There was no doubt about what I was going to write about this week. The grasslands of the Cariboo-Chilcotin and the rest of the interior of B.C. are a treasure of nature.
As I drove south towards Big Bar Guest Ranch, I recalled vividly the visit there to its official opening in the mid-nineties. A nice touch was that once on the road west from the highway at 59 Mile, everyone waved!
That doesn’t happen everywhere. In fact, it is less frequent as neighbours and travelers know less about each other.
It still offends me when, on a quiet rural road, a passerby does not wave back.
I digress. I was attending a field day and road trip with the students at Thompson Rivers University, their instructors and other experts on grasslands and their care.
This is the 20th anniversary of the Grasslands Council of BC (GCC) which held its inaugural meeting at Big Bar in 1999. Later this month there will be a full celebration of the work of scientists, ranchers, and government managers of the grasslands.
As late as 2007, many in this part of the country really didn’t know much about these special areas along the rivers and the valleys of the dry interior.
This was the year that Chris Harris of 108 Mile along with contributors and science advisors, Ordell Steen of Williams Lake and Kristi Iverson of Lac La Hache, produced an amazing book, ”The Spirit in the Grass.”
Chris Harris still talks about how, when he was producing his remarkable photographs of the grasslands and speaking about his book, most people had no idea about the uniqueness of these areas.
The subtitle of the book is “The Cariboo Chilcotin’s Forgotten Landscape.” I grew up in the grasslands around 150 Mile House, never realizing the importance of this landscape except for its values for grazing cattle and horses.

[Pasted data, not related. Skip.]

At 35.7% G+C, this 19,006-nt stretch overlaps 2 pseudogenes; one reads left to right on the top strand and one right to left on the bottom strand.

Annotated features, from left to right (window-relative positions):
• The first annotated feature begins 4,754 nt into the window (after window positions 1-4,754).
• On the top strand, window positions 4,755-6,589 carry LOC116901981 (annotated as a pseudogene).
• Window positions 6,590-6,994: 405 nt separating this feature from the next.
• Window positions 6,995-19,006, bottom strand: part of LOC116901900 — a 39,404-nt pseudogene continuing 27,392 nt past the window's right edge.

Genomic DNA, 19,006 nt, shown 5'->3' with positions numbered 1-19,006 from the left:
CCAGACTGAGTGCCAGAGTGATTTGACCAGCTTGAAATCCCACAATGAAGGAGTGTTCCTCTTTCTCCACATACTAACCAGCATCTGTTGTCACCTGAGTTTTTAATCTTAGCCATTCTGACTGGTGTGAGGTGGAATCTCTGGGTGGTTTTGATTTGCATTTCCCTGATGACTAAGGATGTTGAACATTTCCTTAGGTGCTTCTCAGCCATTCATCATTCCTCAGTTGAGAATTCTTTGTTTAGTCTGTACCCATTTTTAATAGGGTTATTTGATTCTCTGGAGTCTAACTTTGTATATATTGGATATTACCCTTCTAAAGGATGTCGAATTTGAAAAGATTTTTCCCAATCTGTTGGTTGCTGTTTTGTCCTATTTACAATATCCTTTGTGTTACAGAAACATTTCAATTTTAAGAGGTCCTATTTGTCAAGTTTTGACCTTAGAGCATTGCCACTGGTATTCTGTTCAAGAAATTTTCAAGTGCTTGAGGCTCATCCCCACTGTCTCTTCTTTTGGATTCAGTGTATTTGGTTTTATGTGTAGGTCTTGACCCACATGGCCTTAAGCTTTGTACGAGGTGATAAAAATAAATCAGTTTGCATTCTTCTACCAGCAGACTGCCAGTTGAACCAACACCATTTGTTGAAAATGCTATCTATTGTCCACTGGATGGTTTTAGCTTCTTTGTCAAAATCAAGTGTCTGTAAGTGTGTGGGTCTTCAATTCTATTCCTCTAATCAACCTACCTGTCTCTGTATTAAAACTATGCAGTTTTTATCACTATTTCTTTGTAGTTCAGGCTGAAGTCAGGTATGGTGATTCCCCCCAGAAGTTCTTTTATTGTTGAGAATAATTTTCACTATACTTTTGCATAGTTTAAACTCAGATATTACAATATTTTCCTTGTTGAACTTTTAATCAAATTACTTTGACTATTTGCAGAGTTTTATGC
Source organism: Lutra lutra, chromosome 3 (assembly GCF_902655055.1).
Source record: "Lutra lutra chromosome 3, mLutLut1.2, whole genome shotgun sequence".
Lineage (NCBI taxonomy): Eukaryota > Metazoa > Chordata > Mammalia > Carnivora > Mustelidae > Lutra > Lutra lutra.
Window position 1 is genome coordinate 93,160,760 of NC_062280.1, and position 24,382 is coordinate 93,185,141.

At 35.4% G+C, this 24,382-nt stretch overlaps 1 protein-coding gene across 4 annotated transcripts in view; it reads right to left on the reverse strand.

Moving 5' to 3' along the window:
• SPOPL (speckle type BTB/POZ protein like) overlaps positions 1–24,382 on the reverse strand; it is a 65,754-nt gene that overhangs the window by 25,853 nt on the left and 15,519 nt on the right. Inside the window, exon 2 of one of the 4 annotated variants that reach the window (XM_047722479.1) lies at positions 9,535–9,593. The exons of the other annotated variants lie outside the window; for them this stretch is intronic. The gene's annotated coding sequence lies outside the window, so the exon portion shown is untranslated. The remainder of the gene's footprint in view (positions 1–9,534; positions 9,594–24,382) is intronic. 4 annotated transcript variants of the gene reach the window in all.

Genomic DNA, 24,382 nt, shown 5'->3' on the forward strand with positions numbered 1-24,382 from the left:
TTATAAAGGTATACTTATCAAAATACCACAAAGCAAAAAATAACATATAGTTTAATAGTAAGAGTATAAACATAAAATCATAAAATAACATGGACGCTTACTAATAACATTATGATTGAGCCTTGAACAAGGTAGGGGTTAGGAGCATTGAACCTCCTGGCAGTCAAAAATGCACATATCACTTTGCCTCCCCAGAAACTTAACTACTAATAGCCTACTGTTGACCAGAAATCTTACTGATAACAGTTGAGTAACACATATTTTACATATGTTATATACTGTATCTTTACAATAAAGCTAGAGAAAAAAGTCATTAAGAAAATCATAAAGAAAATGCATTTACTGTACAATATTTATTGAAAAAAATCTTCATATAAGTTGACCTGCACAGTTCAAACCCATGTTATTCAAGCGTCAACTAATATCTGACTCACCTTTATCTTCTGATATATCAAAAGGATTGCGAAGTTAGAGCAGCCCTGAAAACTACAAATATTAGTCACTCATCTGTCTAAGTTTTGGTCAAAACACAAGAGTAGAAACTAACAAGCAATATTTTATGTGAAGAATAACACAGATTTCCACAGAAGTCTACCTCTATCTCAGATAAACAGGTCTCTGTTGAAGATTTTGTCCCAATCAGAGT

The First Nations of course had kept the openness vital with frequent low intensity burning which was part of their stewardship of the land, its plants and animals.
Today, some 32% of the endangered species of this part of BC live in the grasslands which covers only 1% of the land base.
The students of TRU, as part of a learning module on grazing and range management, were treated to Chris’ slide show set to music written especially for his photographs. If you haven’t seen this production visit his website and get the Blue Ray disk.
A day trip to the Churn Creek protected area with members of Friends of Churn Creek including Peter Opie, president, and Rancher John Holmes of Empire Valley Ranch was exciting.
The grasslands are in better condition than when the protected areas was created in the late nineties.
This is not without the considerable efforts of the dedicated members of the Friends of Churn Creek who volunteer to assist with prescribed burns and the management of invasive plants in the area.
I spent some years on the Grassland Council and celebrate the role it plays in the near absence of the provincial government in stewarding these special places.
The GCC of BC is dedicated to ensuring two main things: the preservation of this unique landscape which in the Cariboo Chilcotin is in 95% “natural” condition and to the preservation of the working ranches that along with the First Nations are the private owners of about half the grasslands.
The absence of stewardship will further threaten this gift of Creation.
A walk in this green paradise in June is one of the most uplifting things one can do.
David Zirnhelt is a rancher and member of the Cariboo Cattlemen’s Association. He is also chair of the Advisory Committee for the Applied Sustainable Ranching Program at Thompson Rivers University Williams Lake.